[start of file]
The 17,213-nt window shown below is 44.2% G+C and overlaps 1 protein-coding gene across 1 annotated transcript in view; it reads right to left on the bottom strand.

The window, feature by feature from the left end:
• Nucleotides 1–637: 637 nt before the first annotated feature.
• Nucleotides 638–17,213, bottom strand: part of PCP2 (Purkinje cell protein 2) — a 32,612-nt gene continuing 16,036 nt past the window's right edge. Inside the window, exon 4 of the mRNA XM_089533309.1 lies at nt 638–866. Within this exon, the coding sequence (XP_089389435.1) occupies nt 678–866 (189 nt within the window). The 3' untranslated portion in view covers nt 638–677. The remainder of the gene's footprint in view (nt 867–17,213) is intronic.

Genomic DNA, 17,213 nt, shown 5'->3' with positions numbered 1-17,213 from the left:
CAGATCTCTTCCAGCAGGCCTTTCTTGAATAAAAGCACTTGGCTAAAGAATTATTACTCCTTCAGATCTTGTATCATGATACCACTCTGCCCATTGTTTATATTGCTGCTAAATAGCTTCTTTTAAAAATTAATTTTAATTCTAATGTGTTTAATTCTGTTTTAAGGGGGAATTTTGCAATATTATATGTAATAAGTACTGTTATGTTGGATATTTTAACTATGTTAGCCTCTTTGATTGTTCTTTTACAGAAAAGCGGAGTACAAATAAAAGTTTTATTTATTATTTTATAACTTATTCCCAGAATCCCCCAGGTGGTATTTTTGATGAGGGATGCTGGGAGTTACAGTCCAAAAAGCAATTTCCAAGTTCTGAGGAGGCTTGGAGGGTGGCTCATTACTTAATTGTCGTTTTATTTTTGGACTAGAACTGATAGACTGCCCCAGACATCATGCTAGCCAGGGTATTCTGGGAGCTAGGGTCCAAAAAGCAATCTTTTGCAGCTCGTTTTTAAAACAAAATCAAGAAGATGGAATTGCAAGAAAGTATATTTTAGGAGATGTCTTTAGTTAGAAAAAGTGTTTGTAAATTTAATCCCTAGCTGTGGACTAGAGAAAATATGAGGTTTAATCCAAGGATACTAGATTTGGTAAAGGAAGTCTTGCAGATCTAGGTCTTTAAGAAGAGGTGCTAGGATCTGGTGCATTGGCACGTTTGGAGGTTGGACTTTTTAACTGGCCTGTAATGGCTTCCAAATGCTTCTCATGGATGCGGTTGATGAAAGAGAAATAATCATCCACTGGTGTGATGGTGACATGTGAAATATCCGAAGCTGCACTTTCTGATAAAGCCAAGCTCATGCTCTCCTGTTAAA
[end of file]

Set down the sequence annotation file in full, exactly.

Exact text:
The 17,213-nt window shown below is 44.2% G+C and overlaps 1 protein-coding gene across 1 annotated transcript in view; it reads right to left on the bottom strand.

The window, feature by feature from the left end:
• Nucleotides 1–637: 637 nt before the first annotated feature.
• Nucleotides 638–17,213, bottom strand: part of PCP2 (Purkinje cell protein 2) — a 32,612-nt gene continuing 16,036 nt past the window's right edge. Inside the window, exon 4 of the mRNA XM_089533309.1 lies at nt 638–866. Within this exon, the coding sequence (XP_089389435.1) occupies nt 678–866 (189 nt within the window). The 3' untranslated portion in view covers nt 638–677. The remainder of the gene's footprint in view (nt 867–17,213) is intronic.

Genomic DNA, 17,213 nt, shown 5'->3' with positions numbered 1-17,213 from the left:
CAGATCTCTTCCAGCAGGCCTTTCTTGAATAAAAGCACTTGGCTAAAGAATTATTACTCCTTCAGATCTTGTATCATGATACCACTCTGCCCATTGTTTATATTGCTGCTAAATAGCTTCTTTTAAAAATTAATTTTAATTCTAATGTGTTTAATTCTGTTTTAAGGGGGAATTTTGCAATATTATATGTAATAAGTACTGTTATGTTGGATATTTTAACTATGTTAGCCTCTTTGATTGTTCTTTTACAGAAAAGCGGAGTACAAATAAAAGTTTTATTTATTATTTTATAACTTATTCCCAGAATCCCCCAGGTGGTATTTTTGATGAGGGATGCTGGGAGTTACAGTCCAAAAAGCAATTTCCAAGTTCTGAGGAGGCTTGGAGGGTGGCTCATTACTTAATTGTCGTTTTATTTTTGGACTAGAACTGATAGACTGCCCCAGACATCATGCTAGCCAGGGTATTCTGGGAGCTAGGGTCCAAAAAGCAATCTTTTGCAGCTCGTTTTTAAAACAAAATCAAGAAGATGGAATTGCAAGAAAGTATATTTTAGGAGATGTCTTTAGTTAGAAAAAGTGTTTGTAAATTTAATCCCTAGCTGTGGACTAGAGAAAATATGAGGTTTAATCCAAGGATACTAGATTTGGTAAAGGAAGTCTTGCAGATCTAGGTCTTTAAGAAGAGGTGCTAGGATCTGGTGCATTGGCACGTTTGGAGGTTGGACTTTTTAACTGGCCTGTAATGGCTTCCAAATGCTTCTCATGGATGCGGTTGATGAAAGAGAAATAATCATCCACTGGTGTGATGGTGACATGTGAAATATCCGAAGCTGCACTTTCTGATAAAGCCAAGCTCATGCTCTCCTGTTAAA